Presentation on theme: "ASSESSMENT AND REVIEW OF HIV POSITIVE PATIENT MEDICAL RECORDS FROM A TRADITIONAL SIDDHA MEDICINE HOSPITAL IN TAMIL NADU, INDIA India has the most HIV/AIDS."— Presentation transcript:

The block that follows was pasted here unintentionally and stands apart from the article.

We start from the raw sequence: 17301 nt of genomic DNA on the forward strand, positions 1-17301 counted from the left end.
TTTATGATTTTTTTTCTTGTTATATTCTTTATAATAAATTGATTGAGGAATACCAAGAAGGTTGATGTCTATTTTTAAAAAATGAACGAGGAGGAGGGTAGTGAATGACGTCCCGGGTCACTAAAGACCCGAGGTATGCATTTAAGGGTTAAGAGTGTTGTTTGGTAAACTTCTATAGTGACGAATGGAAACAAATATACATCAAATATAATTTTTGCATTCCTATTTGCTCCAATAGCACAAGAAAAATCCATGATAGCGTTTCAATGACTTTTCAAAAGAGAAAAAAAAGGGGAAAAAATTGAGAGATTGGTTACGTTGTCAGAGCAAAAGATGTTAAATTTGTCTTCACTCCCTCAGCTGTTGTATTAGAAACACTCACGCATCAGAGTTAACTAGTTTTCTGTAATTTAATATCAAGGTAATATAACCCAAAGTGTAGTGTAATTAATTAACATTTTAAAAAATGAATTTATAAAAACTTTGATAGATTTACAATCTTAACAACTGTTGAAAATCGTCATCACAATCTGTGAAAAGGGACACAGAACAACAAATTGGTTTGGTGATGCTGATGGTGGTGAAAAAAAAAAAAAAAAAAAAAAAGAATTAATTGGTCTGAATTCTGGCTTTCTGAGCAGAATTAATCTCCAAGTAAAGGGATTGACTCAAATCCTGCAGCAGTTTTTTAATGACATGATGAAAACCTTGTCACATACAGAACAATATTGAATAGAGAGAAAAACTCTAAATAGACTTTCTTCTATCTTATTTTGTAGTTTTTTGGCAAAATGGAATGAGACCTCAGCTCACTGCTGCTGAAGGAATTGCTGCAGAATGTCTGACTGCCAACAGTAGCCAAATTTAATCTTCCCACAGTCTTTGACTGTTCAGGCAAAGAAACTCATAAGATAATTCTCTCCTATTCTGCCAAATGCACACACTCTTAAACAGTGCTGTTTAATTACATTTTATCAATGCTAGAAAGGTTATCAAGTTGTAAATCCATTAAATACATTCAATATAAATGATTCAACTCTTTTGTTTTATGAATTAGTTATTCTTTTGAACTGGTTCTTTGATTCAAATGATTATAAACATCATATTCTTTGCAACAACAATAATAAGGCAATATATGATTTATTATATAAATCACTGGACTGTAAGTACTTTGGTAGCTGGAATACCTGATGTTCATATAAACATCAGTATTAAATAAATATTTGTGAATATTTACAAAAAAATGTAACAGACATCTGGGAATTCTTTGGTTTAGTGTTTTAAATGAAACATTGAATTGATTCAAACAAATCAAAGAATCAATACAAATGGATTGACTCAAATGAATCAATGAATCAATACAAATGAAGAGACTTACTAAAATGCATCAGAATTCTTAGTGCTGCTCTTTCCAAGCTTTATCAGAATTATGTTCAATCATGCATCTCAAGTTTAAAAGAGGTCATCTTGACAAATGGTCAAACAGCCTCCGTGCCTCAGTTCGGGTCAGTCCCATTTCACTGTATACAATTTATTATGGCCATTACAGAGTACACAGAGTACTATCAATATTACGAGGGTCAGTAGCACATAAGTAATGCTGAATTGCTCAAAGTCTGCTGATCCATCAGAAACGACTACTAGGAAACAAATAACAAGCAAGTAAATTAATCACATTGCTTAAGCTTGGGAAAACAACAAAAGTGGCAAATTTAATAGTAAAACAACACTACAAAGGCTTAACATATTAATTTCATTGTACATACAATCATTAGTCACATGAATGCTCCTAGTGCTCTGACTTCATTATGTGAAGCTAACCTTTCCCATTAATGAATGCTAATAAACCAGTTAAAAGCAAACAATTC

ASSESSMENT AND REVIEW OF HIV POSITIVE PATIENT MEDICAL RECORDS FROM A TRADITIONAL SIDDHA MEDICINE HOSPITAL IN TAMIL NADU, INDIA India has the most HIV/AIDS cases outside Africa, with an estimated million cases. 1 Prevalence is increasing in all 25 Indian states. Although the World Health Organization has a goal of providing 355,000 Indians with anti-retroviral therapy by 2005, this still leaves millions untreated, underscoring the need to investigate alternative therapies. 2 Siddha Medicine is a traditional medicine system that originated in Tamil Nadu, India. According to tradition, enlightened sages (Siddhas), influenced by Chinese medicine, began distributing this knowledge sometime in the 5th or 6th century. Its popularity among Tamil speaking people throughout India has lead to the establishment of two Siddha medical colleges, over 100 Siddha hospitals, and 11,000 registered pratcitioners. 3 Siddha medicines and adjuvants contain one or more botanicals. Sometimes they also contain minerals, including heavy metals such as mercury. These ingredients are typically crushed into powders, liquified, extracted, and/or incinerated. Other Siddha therapies include meditation and diet. Siddha diagnosis is made primarily by complex set of pulse readings coupled with other techniques such as tongue reading, assessing the patients urine quality, and observing other qualities of the patient. The Siddha practitioner establishes the patients relative amounts of three vital humors: vata (wind), pitta (fire or bile), and kapha (water or phlegm), and then prescribes therapy based on these findings. Gandeepam, a traditional Siddha hospital in Tamil Nadu, India was the focus of our study. The medical records reviewed were from their satellite clinic in Namakkal. Scott Ikeda, Kaylan Baban, Deeangelee Pooran, Nils Hennig MD/PhD, George Carter, Debbie Indyk PhD, Henry Sacks MD/PhD, Thomas C. Chalmers Clinical Trials Unit, Mount Sinai School of Medicine, New York, NY Foundation for Integrative AIDS Research, New York, NY Gandeepam Siddha Hospital, Tamil Nadu, India Background Project Goals Methods Results Recommendations Part of a planning grant to assess and build Gandeepams capacity to conduct future HIV clinical trials (see also: posters by Deeangelee Pooran and Kaylan Baban). This portion of the project focused on assessing Gandeepams medical recordkeeping system. Because traditional medical systems do not necessarily keep records of their patients, it cannot be assumed that such records exist or that they resemble western patient charts. Gandeepams record system was started two years ago. The following areas were examined: Patient demographics Changes in patient health status Adherence to treatment Siddha Diagnosis A unique patient identifier system employed by Gandeepam for a previous study Changes in patient health: The number of patients reporting each symptom were recorded. The outcomes were tracked as follows: Resolved: The symptom was not recorded in any subsequent visit. Recurred: The symptom went away and returned at any time during treatment. Increase/Decrease/No change: The symptom did not resolve or recur and was indicated to have worsened, lessened, or stayed the same. Could not determine: There were no additional follow up visits to assess symptom progress. Demographic (n=32)Frequency (%)MeanStd Dev. Patient age (32)28.13 yrs.9.04 yrs. Patient sex (32) Male15 (46.9) Female17 (53.1) Annual income in $US (21)* Marital Status (30)* Single/Divorced4(13) Married16(53.3) Widow/Widower10(33.3) Education level (20)* Grade (55) Grade (45) Occupation (15)* Day laborer8 (53.3) Truck driver4 (26.7) Other3 (20) Received any allopathic treatment for HIV17 (53.1) ELISA test in chart22 (68.8) *Max n = 30 as 2 cases were children and not included in this section of the analysis. Conversion rate = 45 Rupees per $US. Gandeepams medical records consistently document patients age, sex, and marital status, while income, educational level, and occupation are not consistently documented. Over half of Gandeepams patients report some sort of allopathic treatment for HIV. The type and duration of the treatment is not recorded. Most of Gandeepams patients have an ELISA lab slip indicating their HIV status. Adherence to treatment: Gandeepams patients generally did not return to clinic for follow-up and more medication when they finished their course of medications. On average, for each visit, they waited an additional 24.8 days to return to clinic and were without medication during that time. Siddha Diagnoses: While Tamil phrases were sprinkled throughout the records, only four charts contained Siddha diagnostic terms (vata, pitta, kapha), yielding little insight into Siddha diagnoses. Unique Identifying Codes: Gandeepam had given a unique identifying code to each patient in a prior study. This code was listed in the chart along with the rest of the patients information (see also: poster by Deeangelee Pooran). Patient Demographics: Changes in patient health status: Gandeepam records list patients symptoms for each visit. We noted 42 different symptoms. Some symptoms were more specific (e.g. pus in ear), while others were less specific (e.g. body pain with no location). Still others seemed to overlap (e.g. head pain vs. headache). Conditions were indicated to have improved or worsened through the use of up or down arrows. The most common symptoms were cough (n=20), fever (n=20) and loss of appetite (n-19). Outcomes are summarized in the chart below: While the records list all medications prescribed, Gandeepam did not allow us to abstract treatment information, preventing an analysis of the effects of their medications. An agreed upon standard for recording information in medical charts should be created jointly with Gandeepam, incorporating both the needs of their practice, and the needs of any future study. Keeping medical records is a relatively new activity for Gandeepam, and training should be made available for its providers. An assessment of medical record accuracy could be done by having multiple Gandeepam providers and outside providers evaluate the same patient, and comparing their records. Gandeepam had significant trust barriers to allowing us to collect treatment information. These issues must be worked out before an in-depth study can proceed. Gandeepam should be encouraged to include Siddha diagnoses in their records. This practice will facilitate study of their diagnostic techniques. Patients did not return to clinic when directed, indicating that patient adherence could be an issue in a future study. Specific strategies for overcoming this should be developed. To comply with HIPAA standards, patients unique identifying code should be separated from their identifying information in the charts. References: 1 WHO. AIDS Epidemic Update: December Joint United Nations Programme on HIV/AIDS (UNAIDS) and World Health Organization (WHO) WHO. India, Summary Country Profile for HIV/AIDS Treatment Scale-Up. World Health Organization, Department of HIV/AIDS Subbarayappa, BV. Siddha medicine: An overview. Lancet, 1997 Dec 20/27; 350: Review of 32 patient medical records: 21 records chosen at random from a pool of 87 active and inactive patient records. An additional 11 records chosen at random from the pool of active patient records only, to provide a more thorough examination of current patients. Adherence: Patients were provided with a course of medications (e.g. 10 days worth of medications). They were instructed to return to the clinic upon completion of each course, whereupon they would receive follow up evaluation and more medications. Adherence was measured by comparing the number of days worth of medication to elapsed time between patient visits. Thus if a patient was given 10 days worth of medications and returned in 10 days for follow-up and more medication, (s)he was fully compliant with treatment.